Wooden Ships Comments on this Maine Peapod
Built in 2008 by professional shipwright Charlie Hussey to a very high standard. The design is that of a ‘Peapod’ a traditional Maine inshore lobster boat from around 1870 that were found in varying shapes and sizes in that part of the world and were designed to be tough and stable open boats for hauling and laying lobster pots.
This particular boat was designed for rowing and sailing with 2 rowing positions and a manageable stayed lug rig. The materials used in the construction were intended to reduce the maintenance required and to ensure there was never a need for the boat to ‘take up’ after a period ashore so she can be dry sailed without getting wet feet every time.
Finished and maintained to a high standard, she is a delight to row or sail, handled easily by a single person but space for crew as well making her perfect for exploring the coasts and rivers
Below is a link to more details about the concept and build of Seapod:
Length Overall 14’10”
Draft 3′ plate down
Displacement 150kg approximately
Sail area 7.5m sq
Carvel planked in 0.5″ Alaskan Yellow Cedar, fastened with bronze screws to steam bent American White Oak timbers. Larch sheer strake laid as a clinker plank.
Varnished Oak rubbing strake with oak stem and stern knee.
Laminated Iroko stem and keel .
Grown oak floors across the centreline.
Varnished Larch thwarts and sole boards
Centreboard and rudder blade made from edge glued Cedar with carbon fibre inserts, all sheathed in epoxy glass cloth. Rudder cheeks of varnished Larch and the tiller is of Ash.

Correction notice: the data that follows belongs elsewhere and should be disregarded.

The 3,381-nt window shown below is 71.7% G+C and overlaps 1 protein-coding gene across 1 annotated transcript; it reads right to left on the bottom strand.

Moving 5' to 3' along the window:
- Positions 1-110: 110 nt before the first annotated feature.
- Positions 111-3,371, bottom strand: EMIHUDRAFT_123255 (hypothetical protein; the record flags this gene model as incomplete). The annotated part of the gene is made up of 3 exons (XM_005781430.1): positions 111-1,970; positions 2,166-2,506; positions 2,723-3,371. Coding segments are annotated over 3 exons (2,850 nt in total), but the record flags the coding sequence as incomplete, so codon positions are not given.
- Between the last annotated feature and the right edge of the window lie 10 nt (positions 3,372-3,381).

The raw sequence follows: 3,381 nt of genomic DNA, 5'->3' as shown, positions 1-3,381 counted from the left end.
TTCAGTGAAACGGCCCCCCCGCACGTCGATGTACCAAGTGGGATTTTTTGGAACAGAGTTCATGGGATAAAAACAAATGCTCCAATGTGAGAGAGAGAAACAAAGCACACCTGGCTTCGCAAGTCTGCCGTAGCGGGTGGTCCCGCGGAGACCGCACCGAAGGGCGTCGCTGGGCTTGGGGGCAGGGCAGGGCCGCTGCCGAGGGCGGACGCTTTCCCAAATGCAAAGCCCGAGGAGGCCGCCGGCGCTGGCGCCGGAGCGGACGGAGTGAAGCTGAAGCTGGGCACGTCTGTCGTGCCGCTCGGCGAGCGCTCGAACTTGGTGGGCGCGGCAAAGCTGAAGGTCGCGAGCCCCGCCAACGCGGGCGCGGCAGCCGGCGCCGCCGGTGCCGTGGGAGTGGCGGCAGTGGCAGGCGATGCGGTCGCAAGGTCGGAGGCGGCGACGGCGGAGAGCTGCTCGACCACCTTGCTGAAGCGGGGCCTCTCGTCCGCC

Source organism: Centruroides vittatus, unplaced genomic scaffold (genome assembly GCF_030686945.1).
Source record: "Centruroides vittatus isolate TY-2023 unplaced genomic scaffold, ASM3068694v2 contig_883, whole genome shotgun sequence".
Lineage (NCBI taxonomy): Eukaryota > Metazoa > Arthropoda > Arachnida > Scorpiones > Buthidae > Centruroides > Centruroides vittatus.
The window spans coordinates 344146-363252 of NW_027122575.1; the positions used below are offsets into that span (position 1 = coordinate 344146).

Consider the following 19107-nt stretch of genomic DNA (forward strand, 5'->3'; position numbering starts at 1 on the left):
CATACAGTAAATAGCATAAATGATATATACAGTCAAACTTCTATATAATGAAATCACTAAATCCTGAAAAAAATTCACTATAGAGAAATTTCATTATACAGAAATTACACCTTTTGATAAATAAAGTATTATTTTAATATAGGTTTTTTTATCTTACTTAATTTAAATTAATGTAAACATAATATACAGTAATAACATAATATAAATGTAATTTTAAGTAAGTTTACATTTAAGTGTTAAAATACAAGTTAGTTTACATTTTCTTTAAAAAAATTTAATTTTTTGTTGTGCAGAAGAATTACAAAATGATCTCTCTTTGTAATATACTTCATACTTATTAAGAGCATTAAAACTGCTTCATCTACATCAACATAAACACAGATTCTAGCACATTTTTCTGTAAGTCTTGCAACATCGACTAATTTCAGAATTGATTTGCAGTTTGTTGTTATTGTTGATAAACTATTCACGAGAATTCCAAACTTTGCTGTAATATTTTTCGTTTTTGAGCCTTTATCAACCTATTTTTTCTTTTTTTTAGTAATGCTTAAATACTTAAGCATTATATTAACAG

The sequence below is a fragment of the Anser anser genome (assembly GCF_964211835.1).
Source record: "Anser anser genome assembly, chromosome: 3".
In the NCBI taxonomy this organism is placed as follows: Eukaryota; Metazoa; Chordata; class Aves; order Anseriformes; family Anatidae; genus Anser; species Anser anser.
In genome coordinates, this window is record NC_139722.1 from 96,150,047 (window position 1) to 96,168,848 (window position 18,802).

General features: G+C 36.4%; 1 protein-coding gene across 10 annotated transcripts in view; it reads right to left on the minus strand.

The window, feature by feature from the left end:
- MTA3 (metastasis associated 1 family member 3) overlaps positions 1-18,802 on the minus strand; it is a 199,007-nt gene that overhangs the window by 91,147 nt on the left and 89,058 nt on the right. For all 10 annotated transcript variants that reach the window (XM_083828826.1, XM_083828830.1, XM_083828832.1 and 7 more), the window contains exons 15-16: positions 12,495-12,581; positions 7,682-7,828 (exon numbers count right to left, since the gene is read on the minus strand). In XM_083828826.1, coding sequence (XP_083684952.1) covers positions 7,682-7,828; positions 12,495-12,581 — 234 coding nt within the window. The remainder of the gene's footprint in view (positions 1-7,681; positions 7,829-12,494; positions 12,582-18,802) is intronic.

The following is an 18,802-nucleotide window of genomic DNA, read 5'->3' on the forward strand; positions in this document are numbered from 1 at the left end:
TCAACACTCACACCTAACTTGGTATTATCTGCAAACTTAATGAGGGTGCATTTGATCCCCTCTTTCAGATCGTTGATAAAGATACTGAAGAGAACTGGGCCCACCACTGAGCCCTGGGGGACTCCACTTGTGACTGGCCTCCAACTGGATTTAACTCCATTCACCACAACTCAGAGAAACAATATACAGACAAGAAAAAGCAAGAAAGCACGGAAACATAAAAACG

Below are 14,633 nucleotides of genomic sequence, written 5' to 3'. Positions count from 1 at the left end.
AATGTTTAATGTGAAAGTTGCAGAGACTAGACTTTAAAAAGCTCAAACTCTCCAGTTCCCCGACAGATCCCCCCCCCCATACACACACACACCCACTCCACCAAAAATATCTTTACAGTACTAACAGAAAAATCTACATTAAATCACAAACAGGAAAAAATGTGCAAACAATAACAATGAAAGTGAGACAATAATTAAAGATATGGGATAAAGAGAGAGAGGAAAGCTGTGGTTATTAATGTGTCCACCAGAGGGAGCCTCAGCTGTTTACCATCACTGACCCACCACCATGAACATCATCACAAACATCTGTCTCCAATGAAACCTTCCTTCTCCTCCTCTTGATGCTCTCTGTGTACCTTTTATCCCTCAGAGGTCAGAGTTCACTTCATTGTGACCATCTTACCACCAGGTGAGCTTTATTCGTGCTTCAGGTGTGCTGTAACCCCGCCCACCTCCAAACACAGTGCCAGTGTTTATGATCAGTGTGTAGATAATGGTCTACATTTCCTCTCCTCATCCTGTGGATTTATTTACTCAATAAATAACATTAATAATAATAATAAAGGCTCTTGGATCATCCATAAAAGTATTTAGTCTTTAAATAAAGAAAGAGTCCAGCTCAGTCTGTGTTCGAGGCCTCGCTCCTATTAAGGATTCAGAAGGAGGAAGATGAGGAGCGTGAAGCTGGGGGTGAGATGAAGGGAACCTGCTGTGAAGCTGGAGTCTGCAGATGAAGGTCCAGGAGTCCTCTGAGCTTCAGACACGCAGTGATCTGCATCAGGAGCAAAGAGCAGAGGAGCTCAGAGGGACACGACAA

Sloop rigged standing lug on a stayed Sitka Spruce mast with Spruce boom and yard.
Stainless standing rigging to bronze chain plates and bronze stem head fitting.
Mainsail and jib both in tan terylene. The jib hanks on to the forestay and is sheeted through eyes amidships.
Combination road trailer and launching trolley
Spars and rigging
Rudder, tiller and centreplate
Full specification and details available upon request
These particulars have been prepared in good faith from information provided by the Vendors and are intended as a guide, Wooden Ships cannot guarantee or warrant the accuracy of this information nor warrant the condition of the vessel. The Purchaser should instruct his agent or surveyor to validate all details as necessary and satisfy himself with the condition of the vessel and its equipment.